Sunday, July 27, 2008

Today's Gospel reading...

Father Cantalamessa, published by Zenit:

However, the parable does not say "a man sold everything he had and started to look for a hidden treasure." We know how such stories end: One loses what one had and finds no treasure. These are stories of dreamers, of visionaries.

No, man found a treasure and, because of this, sold all he had to buy it. In a word, it is necessary to have found the treasure to have the strength and joy to sell everything.

Leaving the parable to one side, we must first find Jesus, meet him in a personal, new and convincing way. Discover him as friend and savior. Then it will be child's play to sell everything.

It is something that will be "full of joy," as the proprietor mentioned in the Gospel.

-- from Seek the Treasure That Awaits, Gospel Commentary for 17th Sunday in Ordinary Time, By Father Raniero Cantalamessa, OFM Cap

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Dumbstruck by the Mystery

...our temptation is always to impose our prejudices or our measure on reality -- except when we are faced with a fact that leaves us dumbstruck, and instead of dominating the fact ourselves, we are dominated, overcome by it. If there were no moments of this kind, the Mystery could do anything, but in the end, we would reduce everything to the usual explanation. But not even a Nobel Prize winner can stop himself from being dumbstruck before an absolutely gratuitous gesture. If there were not these moments, we would find answers, explanations, and interpretations to avoid being struck by anything. It is good that some things happen that we cannot dominate, then we have to take them seriously, and this is the great question of philosophy. If the conditions for the possibility of knowledge (see Kant) impose themselves on reality or if there is something that is so powerfully disproportionate that it does not let itself be "grasped" by the conditions of possibility, then the horizon opens. If this were not the case, then we could dominate everything and be in peace, or at least without drama. Instead, not even the intelligence of a Nobel Prize winner could prevent him from coming face-to-face with a fact that made him dumbstruck -- instead of dominating, it was he who was dominated. Here begins the drama, because I am called to answer. It is the drama that unfolds between us and the Mystery, through certain facts, certain moments, in which the Mystery imposes itself with this evidence. These are facts that we cannot put in our pocket, which we cannot reduce to antecedent factors.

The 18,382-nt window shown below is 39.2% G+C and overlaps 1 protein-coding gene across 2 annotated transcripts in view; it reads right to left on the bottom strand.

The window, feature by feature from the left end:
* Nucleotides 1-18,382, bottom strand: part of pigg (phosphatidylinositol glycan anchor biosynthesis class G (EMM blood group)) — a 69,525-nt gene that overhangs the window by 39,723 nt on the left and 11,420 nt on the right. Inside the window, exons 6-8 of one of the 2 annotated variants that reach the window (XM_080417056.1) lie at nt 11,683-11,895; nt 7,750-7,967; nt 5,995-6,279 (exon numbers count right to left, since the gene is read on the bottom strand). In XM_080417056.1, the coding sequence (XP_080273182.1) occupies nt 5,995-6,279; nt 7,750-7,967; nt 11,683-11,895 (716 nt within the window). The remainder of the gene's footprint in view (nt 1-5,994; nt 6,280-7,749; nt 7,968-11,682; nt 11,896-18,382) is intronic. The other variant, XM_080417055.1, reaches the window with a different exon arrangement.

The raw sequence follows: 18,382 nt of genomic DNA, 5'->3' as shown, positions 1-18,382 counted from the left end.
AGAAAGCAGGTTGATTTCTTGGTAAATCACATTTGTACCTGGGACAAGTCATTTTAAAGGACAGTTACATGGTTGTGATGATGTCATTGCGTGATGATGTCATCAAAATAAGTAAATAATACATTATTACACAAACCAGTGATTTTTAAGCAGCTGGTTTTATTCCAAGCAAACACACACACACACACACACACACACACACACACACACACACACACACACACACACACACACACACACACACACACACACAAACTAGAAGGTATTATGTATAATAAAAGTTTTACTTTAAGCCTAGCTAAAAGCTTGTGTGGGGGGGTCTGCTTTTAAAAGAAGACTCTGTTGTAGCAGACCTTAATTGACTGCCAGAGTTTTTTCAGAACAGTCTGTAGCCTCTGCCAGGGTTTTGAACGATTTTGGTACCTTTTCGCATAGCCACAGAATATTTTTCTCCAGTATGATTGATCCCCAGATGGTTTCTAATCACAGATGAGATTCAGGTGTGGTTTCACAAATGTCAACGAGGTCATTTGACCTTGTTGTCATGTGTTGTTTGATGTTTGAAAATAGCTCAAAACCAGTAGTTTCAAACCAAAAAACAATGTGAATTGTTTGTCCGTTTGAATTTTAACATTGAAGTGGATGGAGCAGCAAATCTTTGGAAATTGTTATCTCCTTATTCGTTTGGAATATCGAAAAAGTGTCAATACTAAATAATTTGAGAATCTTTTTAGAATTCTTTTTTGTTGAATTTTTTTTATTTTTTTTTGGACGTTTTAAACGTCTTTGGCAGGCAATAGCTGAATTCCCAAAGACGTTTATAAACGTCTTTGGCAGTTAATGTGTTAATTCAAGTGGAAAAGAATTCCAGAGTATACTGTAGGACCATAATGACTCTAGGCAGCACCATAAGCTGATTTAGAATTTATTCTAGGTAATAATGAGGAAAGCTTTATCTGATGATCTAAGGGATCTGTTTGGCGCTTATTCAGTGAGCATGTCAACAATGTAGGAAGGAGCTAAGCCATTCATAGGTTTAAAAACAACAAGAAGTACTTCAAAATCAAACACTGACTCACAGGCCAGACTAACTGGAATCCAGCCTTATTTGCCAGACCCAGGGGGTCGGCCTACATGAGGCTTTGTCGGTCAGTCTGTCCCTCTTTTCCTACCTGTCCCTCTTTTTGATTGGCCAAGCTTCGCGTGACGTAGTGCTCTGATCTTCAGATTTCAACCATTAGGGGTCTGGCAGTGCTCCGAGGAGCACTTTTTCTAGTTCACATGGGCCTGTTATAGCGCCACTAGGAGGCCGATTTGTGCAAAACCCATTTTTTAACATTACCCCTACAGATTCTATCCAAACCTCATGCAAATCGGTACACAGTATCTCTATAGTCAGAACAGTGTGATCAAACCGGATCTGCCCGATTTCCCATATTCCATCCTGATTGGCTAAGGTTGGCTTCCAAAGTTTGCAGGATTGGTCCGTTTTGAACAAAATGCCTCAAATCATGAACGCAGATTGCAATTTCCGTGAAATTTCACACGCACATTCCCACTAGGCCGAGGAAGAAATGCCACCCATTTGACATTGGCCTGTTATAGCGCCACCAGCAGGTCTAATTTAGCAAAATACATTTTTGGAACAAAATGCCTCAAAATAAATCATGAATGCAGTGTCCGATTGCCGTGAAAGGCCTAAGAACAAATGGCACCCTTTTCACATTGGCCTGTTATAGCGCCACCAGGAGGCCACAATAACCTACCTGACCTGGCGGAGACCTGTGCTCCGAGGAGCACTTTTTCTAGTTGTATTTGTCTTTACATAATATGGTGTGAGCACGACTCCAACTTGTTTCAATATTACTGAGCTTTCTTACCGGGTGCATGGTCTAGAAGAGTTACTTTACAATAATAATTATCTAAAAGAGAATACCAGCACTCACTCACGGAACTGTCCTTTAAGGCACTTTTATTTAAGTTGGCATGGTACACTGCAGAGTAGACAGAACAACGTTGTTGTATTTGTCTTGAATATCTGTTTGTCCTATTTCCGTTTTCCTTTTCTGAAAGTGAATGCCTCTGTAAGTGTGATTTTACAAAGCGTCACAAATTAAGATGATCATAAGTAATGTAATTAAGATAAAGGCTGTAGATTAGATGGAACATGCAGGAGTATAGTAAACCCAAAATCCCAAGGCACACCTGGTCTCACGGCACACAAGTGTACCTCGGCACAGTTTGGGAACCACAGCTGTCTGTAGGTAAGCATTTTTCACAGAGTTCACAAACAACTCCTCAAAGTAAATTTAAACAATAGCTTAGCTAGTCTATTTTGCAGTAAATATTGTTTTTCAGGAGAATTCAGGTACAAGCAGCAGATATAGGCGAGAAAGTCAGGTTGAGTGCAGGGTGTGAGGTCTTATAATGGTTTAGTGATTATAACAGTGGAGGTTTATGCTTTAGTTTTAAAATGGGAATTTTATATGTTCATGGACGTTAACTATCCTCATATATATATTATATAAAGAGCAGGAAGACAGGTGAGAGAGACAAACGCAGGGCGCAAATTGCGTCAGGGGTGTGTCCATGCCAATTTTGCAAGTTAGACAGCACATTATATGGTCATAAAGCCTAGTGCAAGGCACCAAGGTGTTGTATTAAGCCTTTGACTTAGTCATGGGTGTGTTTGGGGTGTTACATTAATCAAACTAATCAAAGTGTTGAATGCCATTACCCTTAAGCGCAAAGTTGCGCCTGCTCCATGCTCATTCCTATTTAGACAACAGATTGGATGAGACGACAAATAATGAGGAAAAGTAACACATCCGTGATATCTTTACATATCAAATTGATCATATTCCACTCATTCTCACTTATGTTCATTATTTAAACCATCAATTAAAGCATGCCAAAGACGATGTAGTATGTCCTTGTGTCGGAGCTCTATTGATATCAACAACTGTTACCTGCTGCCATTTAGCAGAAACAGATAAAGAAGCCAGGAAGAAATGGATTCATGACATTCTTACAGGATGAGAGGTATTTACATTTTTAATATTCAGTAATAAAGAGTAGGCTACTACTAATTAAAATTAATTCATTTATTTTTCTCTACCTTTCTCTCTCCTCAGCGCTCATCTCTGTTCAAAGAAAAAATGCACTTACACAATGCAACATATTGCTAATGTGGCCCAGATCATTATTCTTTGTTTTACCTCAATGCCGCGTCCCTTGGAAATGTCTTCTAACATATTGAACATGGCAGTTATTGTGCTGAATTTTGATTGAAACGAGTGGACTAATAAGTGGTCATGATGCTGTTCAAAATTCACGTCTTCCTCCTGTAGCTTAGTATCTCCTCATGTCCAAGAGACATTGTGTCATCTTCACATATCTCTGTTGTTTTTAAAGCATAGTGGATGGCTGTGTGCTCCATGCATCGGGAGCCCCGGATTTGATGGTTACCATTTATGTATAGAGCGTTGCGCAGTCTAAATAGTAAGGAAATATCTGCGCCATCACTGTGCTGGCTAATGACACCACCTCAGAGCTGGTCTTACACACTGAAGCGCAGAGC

-- Julian Carron in "Friends, that is, Witnesses."